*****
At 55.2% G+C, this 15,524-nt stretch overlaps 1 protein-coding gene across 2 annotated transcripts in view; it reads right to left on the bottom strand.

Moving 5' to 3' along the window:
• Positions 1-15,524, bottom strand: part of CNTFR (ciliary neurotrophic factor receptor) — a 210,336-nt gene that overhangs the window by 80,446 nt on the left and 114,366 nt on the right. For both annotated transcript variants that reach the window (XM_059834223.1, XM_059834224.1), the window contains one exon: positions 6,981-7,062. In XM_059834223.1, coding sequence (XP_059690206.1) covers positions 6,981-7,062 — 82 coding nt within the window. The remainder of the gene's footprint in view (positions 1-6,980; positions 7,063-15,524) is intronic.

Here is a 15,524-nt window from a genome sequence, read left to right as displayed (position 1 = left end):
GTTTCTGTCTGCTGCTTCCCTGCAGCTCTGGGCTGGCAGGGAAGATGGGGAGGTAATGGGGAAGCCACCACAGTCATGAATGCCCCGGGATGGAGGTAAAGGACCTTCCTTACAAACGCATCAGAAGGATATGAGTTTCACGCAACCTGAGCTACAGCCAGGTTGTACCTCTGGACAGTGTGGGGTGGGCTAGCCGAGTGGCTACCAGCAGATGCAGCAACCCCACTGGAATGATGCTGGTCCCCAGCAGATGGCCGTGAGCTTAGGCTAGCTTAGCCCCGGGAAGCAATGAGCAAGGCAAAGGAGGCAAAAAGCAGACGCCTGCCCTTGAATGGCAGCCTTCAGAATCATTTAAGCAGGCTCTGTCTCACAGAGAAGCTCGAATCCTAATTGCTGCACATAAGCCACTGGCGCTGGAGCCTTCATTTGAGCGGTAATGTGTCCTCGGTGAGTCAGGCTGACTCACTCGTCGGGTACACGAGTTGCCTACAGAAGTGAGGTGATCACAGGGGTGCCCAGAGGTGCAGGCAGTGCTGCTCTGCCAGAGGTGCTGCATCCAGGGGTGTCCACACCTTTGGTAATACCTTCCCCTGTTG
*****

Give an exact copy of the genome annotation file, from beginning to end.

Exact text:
At 55.2% G+C, this 15,524-nt stretch overlaps 1 protein-coding gene across 2 annotated transcripts in view; it reads right to left on the bottom strand.

Moving 5' to 3' along the window:
• Positions 1-15,524, bottom strand: part of CNTFR (ciliary neurotrophic factor receptor) — a 210,336-nt gene that overhangs the window by 80,446 nt on the left and 114,366 nt on the right. For both annotated transcript variants that reach the window (XM_059834223.1, XM_059834224.1), the window contains one exon: positions 6,981-7,062. In XM_059834223.1, coding sequence (XP_059690206.1) covers positions 6,981-7,062 — 82 coding nt within the window. The remainder of the gene's footprint in view (positions 1-6,980; positions 7,063-15,524) is intronic.

Here is a 15,524-nt window from a genome sequence, read left to right as displayed (position 1 = left end):
GTTTCTGTCTGCTGCTTCCCTGCAGCTCTGGGCTGGCAGGGAAGATGGGGAGGTAATGGGGAAGCCACCACAGTCATGAATGCCCCGGGATGGAGGTAAAGGACCTTCCTTACAAACGCATCAGAAGGATATGAGTTTCACGCAACCTGAGCTACAGCCAGGTTGTACCTCTGGACAGTGTGGGGTGGGCTAGCCGAGTGGCTACCAGCAGATGCAGCAACCCCACTGGAATGATGCTGGTCCCCAGCAGATGGCCGTGAGCTTAGGCTAGCTTAGCCCCGGGAAGCAATGAGCAAGGCAAAGGAGGCAAAAAGCAGACGCCTGCCCTTGAATGGCAGCCTTCAGAATCATTTAAGCAGGCTCTGTCTCACAGAGAAGCTCGAATCCTAATTGCTGCACATAAGCCACTGGCGCTGGAGCCTTCATTTGAGCGGTAATGTGTCCTCGGTGAGTCAGGCTGACTCACTCGTCGGGTACACGAGTTGCCTACAGAAGTGAGGTGATCACAGGGGTGCCCAGAGGTGCAGGCAGTGCTGCTCTGCCAGAGGTGCTGCATCCAGGGGTGTCCACACCTTTGGTAATACCTTCCCCTGTTG